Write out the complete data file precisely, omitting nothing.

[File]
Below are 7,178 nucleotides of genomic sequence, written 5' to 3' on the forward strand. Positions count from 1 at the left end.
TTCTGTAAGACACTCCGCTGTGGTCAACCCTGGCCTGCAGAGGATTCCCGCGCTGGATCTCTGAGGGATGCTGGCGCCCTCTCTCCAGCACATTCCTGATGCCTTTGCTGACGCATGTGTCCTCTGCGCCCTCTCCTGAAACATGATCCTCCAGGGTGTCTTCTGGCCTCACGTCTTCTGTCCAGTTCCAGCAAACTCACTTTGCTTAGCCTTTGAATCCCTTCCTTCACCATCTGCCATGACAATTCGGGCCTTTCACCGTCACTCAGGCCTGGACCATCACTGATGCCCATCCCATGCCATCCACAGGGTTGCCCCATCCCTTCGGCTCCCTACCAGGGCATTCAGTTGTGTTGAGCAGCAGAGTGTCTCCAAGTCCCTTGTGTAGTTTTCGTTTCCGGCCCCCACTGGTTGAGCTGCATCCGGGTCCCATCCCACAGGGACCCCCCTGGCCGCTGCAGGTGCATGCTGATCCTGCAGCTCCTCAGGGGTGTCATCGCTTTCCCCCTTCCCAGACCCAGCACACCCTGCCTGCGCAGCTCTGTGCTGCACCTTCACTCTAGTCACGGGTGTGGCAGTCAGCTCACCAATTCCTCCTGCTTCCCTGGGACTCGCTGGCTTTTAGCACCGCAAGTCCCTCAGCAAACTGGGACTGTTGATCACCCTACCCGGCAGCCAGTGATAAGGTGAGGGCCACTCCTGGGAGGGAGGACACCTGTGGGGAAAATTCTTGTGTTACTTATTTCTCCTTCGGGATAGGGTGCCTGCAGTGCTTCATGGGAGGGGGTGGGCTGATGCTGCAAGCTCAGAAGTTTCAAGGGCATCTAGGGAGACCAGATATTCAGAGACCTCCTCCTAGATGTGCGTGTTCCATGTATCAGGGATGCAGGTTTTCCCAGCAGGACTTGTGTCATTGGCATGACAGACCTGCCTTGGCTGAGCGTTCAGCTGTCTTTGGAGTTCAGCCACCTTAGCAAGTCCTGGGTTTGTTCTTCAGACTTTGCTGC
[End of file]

Below are 7,178 nucleotides of genomic sequence, written 5' to 3' on the forward strand. Positions count from 1 at the left end.
TTCTGTAAGACACTCCGCTGTGGTCAACCCTGGCCTGCAGAGGATTCCCGCGCTGGATCTCTGAGGGATGCTGGCGCCCTCTCTCCAGCACATTCCTGATGCCTTTGCTGACGCATGTGTCCTCTGCGCCCTCTCCTGAAACATGATCCTCCAGGGTGTCTTCTGGCCTCACGTCTTCTGTCCAGTTCCAGCAAACTCACTTTGCTTAGCCTTTGAATCCCTTCCTTCACCATCTGCCATGACAATTCGGGCCTTTCACCGTCACTCAGGCCTGGACCATCACTGATGCCCATCCCATGCCATCCACAGGGTTGCCCCATCCCTTCGGCTCCCTACCAGGGCATTCAGTTGTGTTGAGCAGCAGAGTGTCTCCAAGTCCCTTGTGTAGTTTTCGTTTCCGGCCCCCACTGGTTGAGCTGCATCCGGGTCCCATCCCACAGGGACCCCCCTGGCCGCTGCAGGTGCATGCTGATCCTGCAGCTCCTCAGGGGTGTCATCGCTTTCCCCCTTCCCAGACCCAGCACACCCTGCCTGCGCAGCTCTGTGCTGCACCTTCACTCTAGTCACGGGTGTGGCAGTCAGCTCACCAATTCCTCCTGCTTCCCTGGGACTCGCTGGCTTTTAGCACCGCAAGTCCCTCAGCAAACTGGGACTGTTGATCACCCTACCCGGCAGCCAGTGATAAGGTGAGGGCCACTCCTGGGAGGGAGGACACCTGTGGGGAAAATTCTTGTGTTACTTATTTCTCCTTCGGGATAGGGTGCCTGCAGTGCTTCATGGGAGGGGGTGGGCTGATGCTGCAAGCTCAGAAGTTTCAAGGGCATCTAGGGAGACCAGATATTCAGAGACCTCCTCCTAGATGTGCGTGTTCCATGTATCAGGGATGCAGGTTTTCCCAGCAGGACTTGTGTCATTGGCATGACAGACCTGCCTTGGCTGAGCGTTCAGCTGTCTTTGGAGTTCAGCCACCTTAGCAAGTCCTGGGTTTGTTCTTCAGACTTTGCTGC